7 Financial Habits That Will Keep You Broke
Are you continually facing financial challenges? You might be keeping yourself broke and living paycheck to paycheck with habits you didn’t even realize were contributing to your situation. Dropping the habits that are keeping you broke is an effective first step toward enhancing your security and financial future.
Make the decision to drop these financial habits from your life:
- Failure to create an adequate emergency fund. There’s no better prevention for financial disaster than an emergency fund that covers at least 3 months of living expenses. A short period of unemployment or a single, unexpected, major bill can be financially devastating. It will Avoid believing it’s a matter of “if it ever happens.”
- Set aside whatever dollar amount you can manage and begin building an emergency fund. Even a few dollars each week is a start.
- Buying a Brand New Car – Especially When Financed. In speaking w/a fellow VIP cigar member of Casa De Monteristo who is in the car wholesaling business, your dream car can be purchased several years later when a majority of the depreciation (or retail value) has reduced the total car price. The reality is what you will owe on a brand new car will be almost triple of what the car will be worth. So why not make such a major purchase when you can get it cheaper? The way cars are made today you can find your car with miles already on it with a warranty still in place from the original owner.
- Next to a mortgage/rent payment, this is usually the second largest bill in most family budgets. Looking to reduce or eliminate this monthly payment will allow you more freedom and latitude to take of opportunities down the road.
- Consider starting off with a used car (that is brand new to you!) that you can pay cash for. There are plenty of “dream cars” that are plenty useful, dependable and aesthetically pleasing between $5-10k vs. the same car brand new off the lot at $25-50k.
- Use this New Car vs. Used Car Calculator from Bankrate. Hope this will help you with the actual numbers to help you see the numbers behind developing new financial habits when it comes to this large purchase. It can either set you further ahead or much further behind. See for yourself!
- Inappropriate use of credit cards. Using credit cards to purchase unnecessary items you can’t afford is the worst use. Putting charges on your cards up to their limits and then only paying the minimum due will put you in a precarious position, lower your credit score, and keep you in debt for a long time. My harsh lesson to this was in raising my kids purchasing diapers, groceries, fast food and gas on multiple credit cards, even if things were on sale. I eroded my discounted purchases by the 15% interest I paid when I did not pay off the full balance each month.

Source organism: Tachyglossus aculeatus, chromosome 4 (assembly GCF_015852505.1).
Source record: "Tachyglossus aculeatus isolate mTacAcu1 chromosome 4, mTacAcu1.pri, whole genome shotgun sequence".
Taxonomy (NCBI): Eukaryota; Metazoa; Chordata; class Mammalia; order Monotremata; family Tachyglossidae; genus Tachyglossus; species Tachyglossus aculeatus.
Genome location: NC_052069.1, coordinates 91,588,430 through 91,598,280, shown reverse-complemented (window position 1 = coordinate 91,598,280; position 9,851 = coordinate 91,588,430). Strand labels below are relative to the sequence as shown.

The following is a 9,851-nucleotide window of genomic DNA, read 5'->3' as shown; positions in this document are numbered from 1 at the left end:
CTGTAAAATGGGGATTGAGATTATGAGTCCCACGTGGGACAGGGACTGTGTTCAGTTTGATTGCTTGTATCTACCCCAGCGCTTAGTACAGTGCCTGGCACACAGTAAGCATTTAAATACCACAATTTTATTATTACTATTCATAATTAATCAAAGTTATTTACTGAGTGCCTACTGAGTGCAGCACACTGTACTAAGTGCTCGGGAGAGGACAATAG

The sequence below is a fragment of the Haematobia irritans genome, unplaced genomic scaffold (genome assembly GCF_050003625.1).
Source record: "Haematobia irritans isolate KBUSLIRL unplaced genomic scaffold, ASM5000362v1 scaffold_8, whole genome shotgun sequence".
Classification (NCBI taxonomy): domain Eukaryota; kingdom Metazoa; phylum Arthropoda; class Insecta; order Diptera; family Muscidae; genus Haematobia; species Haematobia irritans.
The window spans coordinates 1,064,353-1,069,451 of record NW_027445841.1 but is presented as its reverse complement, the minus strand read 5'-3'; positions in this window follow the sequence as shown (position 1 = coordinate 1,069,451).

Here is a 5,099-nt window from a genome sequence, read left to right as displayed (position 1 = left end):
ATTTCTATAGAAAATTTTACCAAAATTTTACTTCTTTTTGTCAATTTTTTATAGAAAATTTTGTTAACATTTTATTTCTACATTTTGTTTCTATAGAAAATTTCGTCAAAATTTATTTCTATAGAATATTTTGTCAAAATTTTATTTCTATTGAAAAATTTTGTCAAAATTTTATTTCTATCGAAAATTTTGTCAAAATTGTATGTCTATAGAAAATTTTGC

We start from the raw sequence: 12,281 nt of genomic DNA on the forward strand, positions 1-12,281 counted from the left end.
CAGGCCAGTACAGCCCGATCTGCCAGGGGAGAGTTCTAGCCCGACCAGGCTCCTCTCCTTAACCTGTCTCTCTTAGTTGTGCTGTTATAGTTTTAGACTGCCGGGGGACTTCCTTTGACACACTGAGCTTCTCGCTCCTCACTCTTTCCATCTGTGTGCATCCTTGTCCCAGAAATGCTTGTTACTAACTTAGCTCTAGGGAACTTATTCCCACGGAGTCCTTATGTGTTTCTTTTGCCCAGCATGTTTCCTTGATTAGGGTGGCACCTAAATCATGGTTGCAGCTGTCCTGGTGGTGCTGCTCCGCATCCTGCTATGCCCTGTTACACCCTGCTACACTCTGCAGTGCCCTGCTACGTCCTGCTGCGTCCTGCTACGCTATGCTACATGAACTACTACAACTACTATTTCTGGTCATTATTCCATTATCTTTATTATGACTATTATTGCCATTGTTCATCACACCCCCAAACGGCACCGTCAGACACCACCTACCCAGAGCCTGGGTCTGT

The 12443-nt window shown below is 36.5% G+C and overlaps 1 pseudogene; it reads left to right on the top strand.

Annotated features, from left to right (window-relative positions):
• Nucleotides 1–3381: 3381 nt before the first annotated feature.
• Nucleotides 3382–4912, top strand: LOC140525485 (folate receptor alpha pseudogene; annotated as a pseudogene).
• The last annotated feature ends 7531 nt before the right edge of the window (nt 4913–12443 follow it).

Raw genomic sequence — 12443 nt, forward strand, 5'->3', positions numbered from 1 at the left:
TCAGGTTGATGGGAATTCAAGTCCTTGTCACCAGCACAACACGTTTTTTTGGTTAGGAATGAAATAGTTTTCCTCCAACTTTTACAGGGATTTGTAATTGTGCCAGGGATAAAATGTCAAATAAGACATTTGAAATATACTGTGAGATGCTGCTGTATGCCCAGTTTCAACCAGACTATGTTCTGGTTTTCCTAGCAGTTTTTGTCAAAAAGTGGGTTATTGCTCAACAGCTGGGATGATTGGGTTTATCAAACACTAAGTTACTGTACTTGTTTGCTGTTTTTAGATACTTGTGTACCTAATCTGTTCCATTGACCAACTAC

- Resolve to limit credit card use to emergencies or to accumulate rewards if you’re paying off your balance in-full each month. A credit card is NOT an emergency fund.
- Failing to save money from each paycheck. If you’re struggling to make ends meet, saving money often seems impossible. But this is the time it’s most critical. Begin a savings habit with just 5% of your take-home pay and build from there. If you never save any money, how will your situation change? Ask yourself, “Will setting aside $50 a paycheck, $100 a paycheck or $200 a paycheck really hurt me?” What helped me begin this habit while serving in the U.S. Marine Corps is setting up an allotment to my savings account so my take home paycheck direct deposited into my checking would not have this money for me to spend.
- Making impulse purchases. How many times have you made a big purchase and then run out of money at the end of the month? Impulse purchases are rarely satisfying after the initial glow has worn off. In fact, you’re probably resentful of the purchase after the financial pain comes home to roost.
- Take a few days to think about the purchase before making a final decision. Shop around on the Internet to see if you can find a cheaper price. For my fellow Best Buy junkies out there, ask the salesperson if there is the same product hidden away for sale called “Open Box” item that may have a decent percentage taken off normal retail price. Going through this process, you’ll often find the urge has subsided.
- Buying items you don’t need. After shelter, clothing, food, and medical care, most spending is optional to varying degrees. You probably don’t want to feel like you’re living in a cave and eating Top Ramen noodles and chicharon, but you certainly spend money each month that could either be saved or spent more wisely.
- Failing to contribute to your retirement. After forty years of toiling to make ends meet, wouldn’t it be nice to retire comfortably? Many seniors find themselves in challenging financial circumstances because they failed to contribute adequately to their retirement. It’s never too late to start nor is it ever too early to being. Allow money to serve YOU and allow you to eventually collect interest, instead of paying it.
Eliminating negative financial habits is the most effective way to start your journey to financial abundance. Choose one habit and make an effort each day to remove it from your life. The most powerful action you can take with regards to your finances is to eliminate your three most debilitating financial habits.
Here’s How You Can Improve Your Financial Habits
Would you like to join a community of people that meet weekly to help you improve your financial IQ and education? Would you like to take a number of your monthly “expenses” and discover ways to make them tax deductible, free up cash flow and quickly reverse your financial situation? Would you like to develop habits of the wealthy, one step at a time?